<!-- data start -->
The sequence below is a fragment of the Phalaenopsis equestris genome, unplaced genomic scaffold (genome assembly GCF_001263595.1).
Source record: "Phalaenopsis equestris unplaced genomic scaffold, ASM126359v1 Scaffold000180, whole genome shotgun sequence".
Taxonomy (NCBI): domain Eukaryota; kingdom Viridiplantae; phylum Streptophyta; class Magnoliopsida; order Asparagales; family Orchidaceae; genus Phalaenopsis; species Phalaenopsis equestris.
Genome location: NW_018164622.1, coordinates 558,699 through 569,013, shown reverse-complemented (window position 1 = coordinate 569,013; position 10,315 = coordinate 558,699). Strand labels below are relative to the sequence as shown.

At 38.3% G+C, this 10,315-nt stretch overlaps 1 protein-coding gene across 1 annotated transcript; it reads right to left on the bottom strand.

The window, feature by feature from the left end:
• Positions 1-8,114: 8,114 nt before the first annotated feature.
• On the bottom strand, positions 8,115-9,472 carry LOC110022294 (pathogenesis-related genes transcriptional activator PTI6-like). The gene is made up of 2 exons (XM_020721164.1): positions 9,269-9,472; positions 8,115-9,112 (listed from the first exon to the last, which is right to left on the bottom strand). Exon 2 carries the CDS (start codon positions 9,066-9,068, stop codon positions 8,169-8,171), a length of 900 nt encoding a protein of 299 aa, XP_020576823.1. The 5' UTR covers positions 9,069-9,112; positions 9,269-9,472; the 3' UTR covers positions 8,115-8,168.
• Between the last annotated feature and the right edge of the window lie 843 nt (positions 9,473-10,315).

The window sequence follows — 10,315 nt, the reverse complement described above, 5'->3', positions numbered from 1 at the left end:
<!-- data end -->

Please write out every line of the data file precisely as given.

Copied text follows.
The sequence below is a fragment of the Phalaenopsis equestris genome, unplaced genomic scaffold (genome assembly GCF_001263595.1).
Source record: "Phalaenopsis equestris unplaced genomic scaffold, ASM126359v1 Scaffold000180, whole genome shotgun sequence".
Taxonomy (NCBI): domain Eukaryota; kingdom Viridiplantae; phylum Streptophyta; class Magnoliopsida; order Asparagales; family Orchidaceae; genus Phalaenopsis; species Phalaenopsis equestris.
Genome location: NW_018164622.1, coordinates 558,699 through 569,013, shown reverse-complemented (window position 1 = coordinate 569,013; position 10,315 = coordinate 558,699). Strand labels below are relative to the sequence as shown.

At 38.3% G+C, this 10,315-nt stretch overlaps 1 protein-coding gene across 1 annotated transcript; it reads right to left on the bottom strand.

The window, feature by feature from the left end:
• Positions 1-8,114: 8,114 nt before the first annotated feature.
• On the bottom strand, positions 8,115-9,472 carry LOC110022294 (pathogenesis-related genes transcriptional activator PTI6-like). The gene is made up of 2 exons (XM_020721164.1): positions 9,269-9,472; positions 8,115-9,112 (listed from the first exon to the last, which is right to left on the bottom strand). Exon 2 carries the CDS (start codon positions 9,066-9,068, stop codon positions 8,169-8,171), a length of 900 nt encoding a protein of 299 aa, XP_020576823.1. The 5' UTR covers positions 9,069-9,112; positions 9,269-9,472; the 3' UTR covers positions 8,115-8,168.
• Between the last annotated feature and the right edge of the window lie 843 nt (positions 9,473-10,315).

The window sequence follows — 10,315 nt, the reverse complement described above, 5'->3', positions numbered from 1 at the left end: